Greater differences are seen in the last parable. A net is Cast into the sea, and fish of every kind gathered. If the sea speaks of the nations (Rev.17:15), then the fish speak of the individuals in them. The kingdom of heaven, in God's counsels, has not only to do with Israel and the assembly, but also with Gentile nations. Their part in this will be seen only at the end of the tribulation period. Matthew 25:31-46 gives a different view of this selective judgment of nations, when the Son of Man comes in His glory. This is plainly not what is taking place now, as similar to the wheat and tares, for these last three parables were spoken in the house, and refer to what has God's future counsels in view.
At the end of the age the good will be gathered into Vessels, the bad separated from them and Cast into the furnace of fire. The work of angels is specially mentioned as involved in this. The eventual end of the "bad" is seen as their being cast into the furnace of fire, just as is the case in Mt.25:41-46, though the execution of this judgment is much later then the gathering of the good into Vessels. The end in view for "the good" is not like that of the wheat, gathered into His barn, that is heaven; but "gathered into vessels" (v.30).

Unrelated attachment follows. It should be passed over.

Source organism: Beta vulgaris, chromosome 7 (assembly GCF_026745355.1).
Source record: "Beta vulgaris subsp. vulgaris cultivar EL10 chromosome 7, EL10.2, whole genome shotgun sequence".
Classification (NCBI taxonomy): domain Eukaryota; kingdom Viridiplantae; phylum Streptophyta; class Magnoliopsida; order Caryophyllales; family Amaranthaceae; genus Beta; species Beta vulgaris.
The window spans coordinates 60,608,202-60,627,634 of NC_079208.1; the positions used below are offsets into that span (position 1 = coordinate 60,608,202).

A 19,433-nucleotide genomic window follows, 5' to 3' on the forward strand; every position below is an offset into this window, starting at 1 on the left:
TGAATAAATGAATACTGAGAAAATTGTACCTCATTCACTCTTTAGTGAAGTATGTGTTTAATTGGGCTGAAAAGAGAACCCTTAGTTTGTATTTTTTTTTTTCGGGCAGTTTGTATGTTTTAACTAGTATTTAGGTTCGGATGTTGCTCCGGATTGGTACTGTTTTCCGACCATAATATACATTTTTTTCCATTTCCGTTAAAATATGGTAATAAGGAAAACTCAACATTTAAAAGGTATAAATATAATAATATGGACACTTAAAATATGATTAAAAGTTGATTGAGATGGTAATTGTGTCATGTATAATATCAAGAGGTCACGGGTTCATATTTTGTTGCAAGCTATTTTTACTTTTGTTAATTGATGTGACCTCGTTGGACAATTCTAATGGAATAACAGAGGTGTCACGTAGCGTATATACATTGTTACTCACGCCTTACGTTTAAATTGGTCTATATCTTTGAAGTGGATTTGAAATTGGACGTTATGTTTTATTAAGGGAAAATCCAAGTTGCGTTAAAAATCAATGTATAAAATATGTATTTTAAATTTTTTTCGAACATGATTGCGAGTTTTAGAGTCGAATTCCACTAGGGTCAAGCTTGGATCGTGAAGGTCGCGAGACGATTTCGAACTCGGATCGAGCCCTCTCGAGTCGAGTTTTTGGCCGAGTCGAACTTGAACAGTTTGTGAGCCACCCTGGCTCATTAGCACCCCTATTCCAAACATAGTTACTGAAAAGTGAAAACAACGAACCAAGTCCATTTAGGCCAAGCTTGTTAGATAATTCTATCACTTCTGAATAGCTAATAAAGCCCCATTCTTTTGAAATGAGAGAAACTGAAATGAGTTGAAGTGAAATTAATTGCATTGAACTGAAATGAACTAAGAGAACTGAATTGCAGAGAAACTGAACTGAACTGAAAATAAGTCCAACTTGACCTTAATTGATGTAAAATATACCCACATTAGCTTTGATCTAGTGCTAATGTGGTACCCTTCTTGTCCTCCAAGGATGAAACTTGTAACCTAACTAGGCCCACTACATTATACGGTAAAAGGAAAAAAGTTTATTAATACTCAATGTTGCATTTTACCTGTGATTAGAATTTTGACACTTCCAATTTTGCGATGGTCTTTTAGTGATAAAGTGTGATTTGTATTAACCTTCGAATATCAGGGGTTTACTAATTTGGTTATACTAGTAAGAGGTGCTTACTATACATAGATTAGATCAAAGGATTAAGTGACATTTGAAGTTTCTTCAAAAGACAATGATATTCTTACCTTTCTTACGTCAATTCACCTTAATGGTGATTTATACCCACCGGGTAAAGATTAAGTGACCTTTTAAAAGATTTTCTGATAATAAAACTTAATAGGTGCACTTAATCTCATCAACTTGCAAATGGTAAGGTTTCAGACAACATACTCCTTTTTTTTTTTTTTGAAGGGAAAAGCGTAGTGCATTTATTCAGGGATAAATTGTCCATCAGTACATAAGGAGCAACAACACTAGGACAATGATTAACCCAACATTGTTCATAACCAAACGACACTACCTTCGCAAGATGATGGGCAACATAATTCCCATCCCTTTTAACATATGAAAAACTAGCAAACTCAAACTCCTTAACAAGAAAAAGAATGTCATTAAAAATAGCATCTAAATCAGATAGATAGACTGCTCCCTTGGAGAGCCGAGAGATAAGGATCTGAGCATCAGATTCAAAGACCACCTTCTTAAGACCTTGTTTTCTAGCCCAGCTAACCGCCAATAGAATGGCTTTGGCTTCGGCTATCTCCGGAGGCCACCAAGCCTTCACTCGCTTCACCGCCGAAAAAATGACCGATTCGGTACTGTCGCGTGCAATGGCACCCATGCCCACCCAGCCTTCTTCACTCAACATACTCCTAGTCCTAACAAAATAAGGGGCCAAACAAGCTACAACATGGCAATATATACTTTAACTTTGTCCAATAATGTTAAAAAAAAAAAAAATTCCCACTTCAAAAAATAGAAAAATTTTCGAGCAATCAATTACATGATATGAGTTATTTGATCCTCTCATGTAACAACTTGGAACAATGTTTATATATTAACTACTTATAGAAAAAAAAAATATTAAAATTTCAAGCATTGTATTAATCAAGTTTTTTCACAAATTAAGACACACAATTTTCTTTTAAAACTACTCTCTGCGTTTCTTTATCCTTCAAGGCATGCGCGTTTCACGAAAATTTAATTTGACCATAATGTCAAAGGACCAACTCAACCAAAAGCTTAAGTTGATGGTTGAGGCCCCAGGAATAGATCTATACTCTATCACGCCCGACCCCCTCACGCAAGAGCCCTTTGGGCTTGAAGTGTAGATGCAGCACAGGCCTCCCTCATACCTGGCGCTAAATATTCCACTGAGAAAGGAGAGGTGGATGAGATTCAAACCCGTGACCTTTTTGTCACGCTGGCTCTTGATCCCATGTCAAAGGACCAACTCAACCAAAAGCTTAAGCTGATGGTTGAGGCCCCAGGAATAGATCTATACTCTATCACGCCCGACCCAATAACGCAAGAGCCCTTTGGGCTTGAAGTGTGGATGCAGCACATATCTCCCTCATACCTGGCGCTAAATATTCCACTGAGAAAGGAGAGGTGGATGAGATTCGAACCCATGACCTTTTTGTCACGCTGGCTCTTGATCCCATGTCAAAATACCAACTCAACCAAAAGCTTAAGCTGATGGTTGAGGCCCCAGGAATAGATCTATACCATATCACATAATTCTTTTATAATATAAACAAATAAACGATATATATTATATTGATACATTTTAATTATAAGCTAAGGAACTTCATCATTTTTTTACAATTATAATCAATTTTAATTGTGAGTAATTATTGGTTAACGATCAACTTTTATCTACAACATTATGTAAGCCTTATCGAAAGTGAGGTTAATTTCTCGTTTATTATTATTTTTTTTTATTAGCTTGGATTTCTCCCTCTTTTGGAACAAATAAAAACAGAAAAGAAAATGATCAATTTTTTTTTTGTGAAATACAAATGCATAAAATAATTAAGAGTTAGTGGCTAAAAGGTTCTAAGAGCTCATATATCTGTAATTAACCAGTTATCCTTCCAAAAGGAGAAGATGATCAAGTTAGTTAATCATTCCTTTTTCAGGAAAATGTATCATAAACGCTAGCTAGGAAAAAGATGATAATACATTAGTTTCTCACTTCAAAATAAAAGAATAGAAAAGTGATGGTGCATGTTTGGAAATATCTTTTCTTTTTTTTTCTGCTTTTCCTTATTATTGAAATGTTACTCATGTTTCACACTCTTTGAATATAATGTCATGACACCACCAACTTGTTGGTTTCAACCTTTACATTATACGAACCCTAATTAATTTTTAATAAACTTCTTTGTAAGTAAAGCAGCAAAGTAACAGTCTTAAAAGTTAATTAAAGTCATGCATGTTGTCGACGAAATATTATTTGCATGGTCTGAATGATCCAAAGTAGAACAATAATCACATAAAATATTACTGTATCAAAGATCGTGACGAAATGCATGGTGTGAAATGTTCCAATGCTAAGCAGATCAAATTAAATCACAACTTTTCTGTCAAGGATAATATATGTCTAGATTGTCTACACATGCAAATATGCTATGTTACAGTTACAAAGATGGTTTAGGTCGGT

The vessels are evidently the various Gentile nations. It is striking here that nothing indicates such unity as is seen in the church, the "one pearl of great price;" nor even such a measure of unity as is seen in "treasure hid in a field"' For the church is vitally "one," not even composed of various tribes, but members of one body. Israel is "one nation," but formed of twelve distinct tribes, all to maintain their identity in the age to come. But there is no unity even of this kind among the Gentile nations: all will be distinct, as fish gathered in various vessels, but subject to the great King of kings.
In the seven parables of this chapter the Lord has given a most full and admirable view of the whole subject of the kingdom of heaven in its various aspects, beginning with the first seed sown, and continuing till the kingdom is established in millennial glory over all peoples, Jews and Gentiles as well as the church of God.